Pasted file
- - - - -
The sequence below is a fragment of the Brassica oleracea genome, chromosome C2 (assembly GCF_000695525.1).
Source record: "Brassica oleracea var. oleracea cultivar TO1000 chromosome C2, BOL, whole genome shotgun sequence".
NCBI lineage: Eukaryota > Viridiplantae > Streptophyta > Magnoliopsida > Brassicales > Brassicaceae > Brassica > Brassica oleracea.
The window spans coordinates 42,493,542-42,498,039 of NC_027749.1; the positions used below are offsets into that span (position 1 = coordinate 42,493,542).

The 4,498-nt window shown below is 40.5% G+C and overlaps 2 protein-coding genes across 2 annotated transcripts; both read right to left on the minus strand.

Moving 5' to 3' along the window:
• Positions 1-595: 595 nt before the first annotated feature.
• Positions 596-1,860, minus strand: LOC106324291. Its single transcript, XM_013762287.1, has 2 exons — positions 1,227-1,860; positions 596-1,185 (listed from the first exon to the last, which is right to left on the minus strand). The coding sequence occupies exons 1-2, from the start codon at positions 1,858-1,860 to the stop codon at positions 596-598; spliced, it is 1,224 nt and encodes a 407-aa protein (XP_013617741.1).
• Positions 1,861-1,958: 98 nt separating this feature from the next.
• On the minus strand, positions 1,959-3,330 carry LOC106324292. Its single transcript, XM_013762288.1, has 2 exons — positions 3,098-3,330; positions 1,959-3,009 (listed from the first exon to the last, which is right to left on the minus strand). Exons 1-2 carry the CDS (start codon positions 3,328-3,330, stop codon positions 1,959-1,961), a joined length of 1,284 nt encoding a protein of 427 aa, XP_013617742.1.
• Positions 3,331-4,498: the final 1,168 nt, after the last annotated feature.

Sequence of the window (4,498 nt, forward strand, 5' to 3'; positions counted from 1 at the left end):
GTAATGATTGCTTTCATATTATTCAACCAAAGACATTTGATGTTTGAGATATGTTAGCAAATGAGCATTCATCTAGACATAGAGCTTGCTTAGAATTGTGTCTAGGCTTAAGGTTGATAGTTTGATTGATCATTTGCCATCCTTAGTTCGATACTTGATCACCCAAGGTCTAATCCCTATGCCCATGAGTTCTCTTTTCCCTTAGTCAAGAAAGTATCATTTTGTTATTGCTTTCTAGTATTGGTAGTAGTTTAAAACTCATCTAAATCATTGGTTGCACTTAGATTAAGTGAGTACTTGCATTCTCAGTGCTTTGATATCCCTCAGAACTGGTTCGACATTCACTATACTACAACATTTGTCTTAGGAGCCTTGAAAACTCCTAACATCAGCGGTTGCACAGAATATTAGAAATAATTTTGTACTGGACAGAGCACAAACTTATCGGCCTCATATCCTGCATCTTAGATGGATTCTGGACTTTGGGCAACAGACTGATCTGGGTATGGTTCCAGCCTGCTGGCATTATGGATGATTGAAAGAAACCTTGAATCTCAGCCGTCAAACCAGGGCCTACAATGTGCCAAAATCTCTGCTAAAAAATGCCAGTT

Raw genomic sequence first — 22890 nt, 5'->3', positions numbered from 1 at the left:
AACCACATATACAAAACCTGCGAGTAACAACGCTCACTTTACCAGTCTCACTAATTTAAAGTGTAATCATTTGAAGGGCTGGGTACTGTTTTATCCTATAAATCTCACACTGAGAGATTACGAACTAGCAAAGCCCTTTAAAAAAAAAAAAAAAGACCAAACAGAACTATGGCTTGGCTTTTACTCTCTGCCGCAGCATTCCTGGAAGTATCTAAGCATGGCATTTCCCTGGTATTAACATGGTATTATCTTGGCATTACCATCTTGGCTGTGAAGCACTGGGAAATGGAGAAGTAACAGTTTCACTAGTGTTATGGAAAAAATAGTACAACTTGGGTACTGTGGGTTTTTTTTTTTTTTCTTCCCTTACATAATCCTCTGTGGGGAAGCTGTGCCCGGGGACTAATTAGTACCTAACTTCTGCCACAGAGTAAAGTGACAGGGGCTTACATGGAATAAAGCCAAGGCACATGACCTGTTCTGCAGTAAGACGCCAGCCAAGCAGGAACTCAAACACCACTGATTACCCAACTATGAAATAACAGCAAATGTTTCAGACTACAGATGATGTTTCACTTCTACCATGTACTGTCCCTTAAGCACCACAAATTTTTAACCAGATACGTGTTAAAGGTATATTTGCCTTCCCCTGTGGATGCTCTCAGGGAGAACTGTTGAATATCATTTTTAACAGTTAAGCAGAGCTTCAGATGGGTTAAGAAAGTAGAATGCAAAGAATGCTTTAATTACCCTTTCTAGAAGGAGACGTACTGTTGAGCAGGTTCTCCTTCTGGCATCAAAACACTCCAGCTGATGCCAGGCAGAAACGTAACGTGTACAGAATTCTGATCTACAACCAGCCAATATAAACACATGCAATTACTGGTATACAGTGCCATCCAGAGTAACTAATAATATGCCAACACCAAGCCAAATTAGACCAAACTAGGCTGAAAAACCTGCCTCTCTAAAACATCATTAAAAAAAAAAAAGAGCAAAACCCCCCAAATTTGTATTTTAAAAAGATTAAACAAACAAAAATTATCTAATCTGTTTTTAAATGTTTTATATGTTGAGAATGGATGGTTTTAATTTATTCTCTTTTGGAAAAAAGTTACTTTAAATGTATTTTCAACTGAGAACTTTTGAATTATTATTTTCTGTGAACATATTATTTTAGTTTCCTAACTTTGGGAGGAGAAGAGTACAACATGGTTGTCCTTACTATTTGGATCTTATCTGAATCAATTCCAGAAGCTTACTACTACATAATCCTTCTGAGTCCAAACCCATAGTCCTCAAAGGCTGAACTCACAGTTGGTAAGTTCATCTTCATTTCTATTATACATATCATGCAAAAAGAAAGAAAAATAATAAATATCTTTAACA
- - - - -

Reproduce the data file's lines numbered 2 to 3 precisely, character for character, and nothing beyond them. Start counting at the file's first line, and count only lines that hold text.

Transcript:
Source record: "Brassica oleracea var. oleracea cultivar TO1000 chromosome C2, BOL, whole genome shotgun sequence".
NCBI lineage: Eukaryota > Viridiplantae > Streptophyta > Magnoliopsida > Brassicales > Brassicaceae > Brassica > Brassica oleracea.